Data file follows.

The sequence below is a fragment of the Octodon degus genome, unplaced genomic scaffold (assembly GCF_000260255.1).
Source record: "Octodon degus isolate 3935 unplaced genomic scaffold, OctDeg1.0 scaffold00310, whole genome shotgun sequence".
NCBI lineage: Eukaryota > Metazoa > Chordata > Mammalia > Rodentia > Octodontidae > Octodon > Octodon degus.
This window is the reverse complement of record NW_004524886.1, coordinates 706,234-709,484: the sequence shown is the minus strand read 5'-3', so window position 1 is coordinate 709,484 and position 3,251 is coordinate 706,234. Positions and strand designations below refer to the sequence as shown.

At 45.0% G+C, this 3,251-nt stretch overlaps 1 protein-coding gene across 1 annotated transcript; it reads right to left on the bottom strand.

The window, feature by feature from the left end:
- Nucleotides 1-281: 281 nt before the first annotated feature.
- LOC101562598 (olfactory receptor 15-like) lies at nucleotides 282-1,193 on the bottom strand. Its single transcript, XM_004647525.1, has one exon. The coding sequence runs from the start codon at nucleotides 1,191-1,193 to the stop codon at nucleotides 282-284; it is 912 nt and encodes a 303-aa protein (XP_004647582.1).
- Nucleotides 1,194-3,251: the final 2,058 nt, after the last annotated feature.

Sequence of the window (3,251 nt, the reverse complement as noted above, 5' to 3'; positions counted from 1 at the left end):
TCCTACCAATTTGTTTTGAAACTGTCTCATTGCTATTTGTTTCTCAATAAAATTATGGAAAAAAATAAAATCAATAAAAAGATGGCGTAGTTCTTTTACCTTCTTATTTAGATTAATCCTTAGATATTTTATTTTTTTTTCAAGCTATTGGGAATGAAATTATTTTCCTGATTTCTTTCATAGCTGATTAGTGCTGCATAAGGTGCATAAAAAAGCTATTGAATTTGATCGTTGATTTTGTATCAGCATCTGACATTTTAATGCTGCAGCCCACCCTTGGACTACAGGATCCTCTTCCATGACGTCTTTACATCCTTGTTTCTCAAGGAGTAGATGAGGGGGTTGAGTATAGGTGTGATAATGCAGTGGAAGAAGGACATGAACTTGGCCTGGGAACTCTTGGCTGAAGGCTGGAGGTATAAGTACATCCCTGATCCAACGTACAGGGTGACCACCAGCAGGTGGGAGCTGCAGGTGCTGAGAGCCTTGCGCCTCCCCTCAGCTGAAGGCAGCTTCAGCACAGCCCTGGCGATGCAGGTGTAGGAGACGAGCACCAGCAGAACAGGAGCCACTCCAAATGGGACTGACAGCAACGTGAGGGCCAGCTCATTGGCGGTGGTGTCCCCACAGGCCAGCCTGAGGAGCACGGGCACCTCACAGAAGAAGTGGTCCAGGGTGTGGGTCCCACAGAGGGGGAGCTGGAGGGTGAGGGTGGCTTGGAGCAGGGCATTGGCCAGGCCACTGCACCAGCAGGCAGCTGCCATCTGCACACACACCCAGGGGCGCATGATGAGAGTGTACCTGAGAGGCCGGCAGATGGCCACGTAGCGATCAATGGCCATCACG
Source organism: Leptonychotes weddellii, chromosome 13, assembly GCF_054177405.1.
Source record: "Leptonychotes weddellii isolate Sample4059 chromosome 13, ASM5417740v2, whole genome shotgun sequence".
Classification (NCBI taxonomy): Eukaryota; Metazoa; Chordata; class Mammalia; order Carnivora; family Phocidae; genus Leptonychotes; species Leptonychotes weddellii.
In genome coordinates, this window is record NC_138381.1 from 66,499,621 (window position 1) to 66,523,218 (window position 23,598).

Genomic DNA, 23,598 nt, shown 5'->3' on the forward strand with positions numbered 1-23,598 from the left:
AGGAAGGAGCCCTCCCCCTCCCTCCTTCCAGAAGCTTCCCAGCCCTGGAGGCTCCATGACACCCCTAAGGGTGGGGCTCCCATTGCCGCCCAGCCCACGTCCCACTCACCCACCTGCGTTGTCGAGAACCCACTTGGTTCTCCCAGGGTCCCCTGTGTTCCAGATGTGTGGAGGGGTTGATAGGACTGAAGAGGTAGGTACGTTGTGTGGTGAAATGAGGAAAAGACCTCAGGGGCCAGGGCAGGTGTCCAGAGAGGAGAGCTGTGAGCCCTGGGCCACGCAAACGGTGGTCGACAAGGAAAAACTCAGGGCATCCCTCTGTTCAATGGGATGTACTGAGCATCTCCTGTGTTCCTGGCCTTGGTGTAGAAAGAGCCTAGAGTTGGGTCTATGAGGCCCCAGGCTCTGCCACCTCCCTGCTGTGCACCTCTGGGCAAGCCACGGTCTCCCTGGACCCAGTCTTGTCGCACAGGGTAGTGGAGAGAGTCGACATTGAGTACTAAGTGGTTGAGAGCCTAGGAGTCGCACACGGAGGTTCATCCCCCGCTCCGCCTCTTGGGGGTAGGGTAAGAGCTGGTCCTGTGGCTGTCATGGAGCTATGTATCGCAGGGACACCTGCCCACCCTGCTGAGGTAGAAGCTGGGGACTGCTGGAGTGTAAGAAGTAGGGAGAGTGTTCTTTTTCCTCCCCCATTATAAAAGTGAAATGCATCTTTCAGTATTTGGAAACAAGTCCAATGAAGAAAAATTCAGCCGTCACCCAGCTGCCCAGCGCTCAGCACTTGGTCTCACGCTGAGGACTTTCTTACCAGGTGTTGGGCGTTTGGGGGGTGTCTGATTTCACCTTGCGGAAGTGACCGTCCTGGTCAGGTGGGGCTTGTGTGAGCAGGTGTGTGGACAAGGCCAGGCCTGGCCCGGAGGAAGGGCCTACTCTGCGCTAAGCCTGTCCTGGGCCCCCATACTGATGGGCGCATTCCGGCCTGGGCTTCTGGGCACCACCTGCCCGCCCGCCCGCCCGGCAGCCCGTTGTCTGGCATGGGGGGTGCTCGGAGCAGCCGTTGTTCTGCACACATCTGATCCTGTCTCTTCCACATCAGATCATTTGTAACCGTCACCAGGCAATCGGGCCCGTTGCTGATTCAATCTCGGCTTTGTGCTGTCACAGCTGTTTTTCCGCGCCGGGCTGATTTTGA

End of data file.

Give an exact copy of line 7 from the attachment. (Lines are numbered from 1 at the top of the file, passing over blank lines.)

- Nucleotides 1-281: 281 nt before the first annotated feature.